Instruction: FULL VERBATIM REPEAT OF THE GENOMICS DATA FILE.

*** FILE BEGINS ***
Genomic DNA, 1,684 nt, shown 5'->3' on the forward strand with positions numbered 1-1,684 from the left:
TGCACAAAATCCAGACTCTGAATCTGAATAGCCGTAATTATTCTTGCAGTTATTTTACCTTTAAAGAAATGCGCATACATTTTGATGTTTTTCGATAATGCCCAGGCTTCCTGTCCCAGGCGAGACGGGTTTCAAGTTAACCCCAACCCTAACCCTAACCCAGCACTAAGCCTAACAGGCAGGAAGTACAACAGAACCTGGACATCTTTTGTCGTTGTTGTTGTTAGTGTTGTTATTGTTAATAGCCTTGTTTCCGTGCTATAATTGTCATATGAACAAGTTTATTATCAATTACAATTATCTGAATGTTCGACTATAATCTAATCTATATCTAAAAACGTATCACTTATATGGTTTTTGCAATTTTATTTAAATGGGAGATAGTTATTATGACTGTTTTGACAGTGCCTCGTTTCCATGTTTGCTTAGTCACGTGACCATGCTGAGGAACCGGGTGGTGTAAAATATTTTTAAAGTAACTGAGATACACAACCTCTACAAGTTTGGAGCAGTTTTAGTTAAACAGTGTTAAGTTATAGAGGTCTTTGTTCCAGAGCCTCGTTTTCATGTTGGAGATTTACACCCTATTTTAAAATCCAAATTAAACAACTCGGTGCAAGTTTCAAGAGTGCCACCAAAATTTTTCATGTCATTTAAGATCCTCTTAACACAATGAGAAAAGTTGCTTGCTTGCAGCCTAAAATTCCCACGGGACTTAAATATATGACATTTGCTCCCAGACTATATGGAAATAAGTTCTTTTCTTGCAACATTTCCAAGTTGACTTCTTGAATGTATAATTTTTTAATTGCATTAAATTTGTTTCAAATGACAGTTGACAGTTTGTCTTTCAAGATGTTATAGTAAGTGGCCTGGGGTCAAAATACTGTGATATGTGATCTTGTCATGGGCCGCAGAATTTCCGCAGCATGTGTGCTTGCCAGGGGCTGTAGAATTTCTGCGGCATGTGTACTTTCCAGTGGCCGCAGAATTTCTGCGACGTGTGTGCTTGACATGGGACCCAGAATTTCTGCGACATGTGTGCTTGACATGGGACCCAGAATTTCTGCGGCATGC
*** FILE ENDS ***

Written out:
Genomic DNA, 1,684 nt, shown 5'->3' on the forward strand with positions numbered 1-1,684 from the left:
TGCACAAAATCCAGACTCTGAATCTGAATAGCCGTAATTATTCTTGCAGTTATTTTACCTTTAAAGAAATGCGCATACATTTTGATGTTTTTCGATAATGCCCAGGCTTCCTGTCCCAGGCGAGACGGGTTTCAAGTTAACCCCAACCCTAACCCTAACCCAGCACTAAGCCTAACAGGCAGGAAGTACAACAGAACCTGGACATCTTTTGTCGTTGTTGTTGTTAGTGTTGTTATTGTTAATAGCCTTGTTTCCGTGCTATAATTGTCATATGAACAAGTTTATTATCAATTACAATTATCTGAATGTTCGACTATAATCTAATCTATATCTAAAAACGTATCACTTATATGGTTTTTGCAATTTTATTTAAATGGGAGATAGTTATTATGACTGTTTTGACAGTGCCTCGTTTCCATGTTTGCTTAGTCACGTGACCATGCTGAGGAACCGGGTGGTGTAAAATATTTTTAAAGTAACTGAGATACACAACCTCTACAAGTTTGGAGCAGTTTTAGTTAAACAGTGTTAAGTTATAGAGGTCTTTGTTCCAGAGCCTCGTTTTCATGTTGGAGATTTACACCCTATTTTAAAATCCAAATTAAACAACTCGGTGCAAGTTTCAAGAGTGCCACCAAAATTTTTCATGTCATTTAAGATCCTCTTAACACAATGAGAAAAGTTGCTTGCTTGCAGCCTAAAATTCCCACGGGACTTAAATATATGACATTTGCTCCCAGACTATATGGAAATAAGTTCTTTTCTTGCAACATTTCCAAGTTGACTTCTTGAATGTATAATTTTTTAATTGCATTAAATTTGTTTCAAATGACAGTTGACAGTTTGTCTTTCAAGATGTTATAGTAAGTGGCCTGGGGTCAAAATACTGTGATATGTGATCTTGTCATGGGCCGCAGAATTTCCGCAGCATGTGTGCTTGCCAGGGGCTGTAGAATTTCTGCGGCATGTGTACTTTCCAGTGGCCGCAGAATTTCTGCGACGTGTGTGCTTGACATGGGACCCAGAATTTCTGCGACATGTGTGCTTGACATGGGACCCAGAATTTCTGCGGCATGC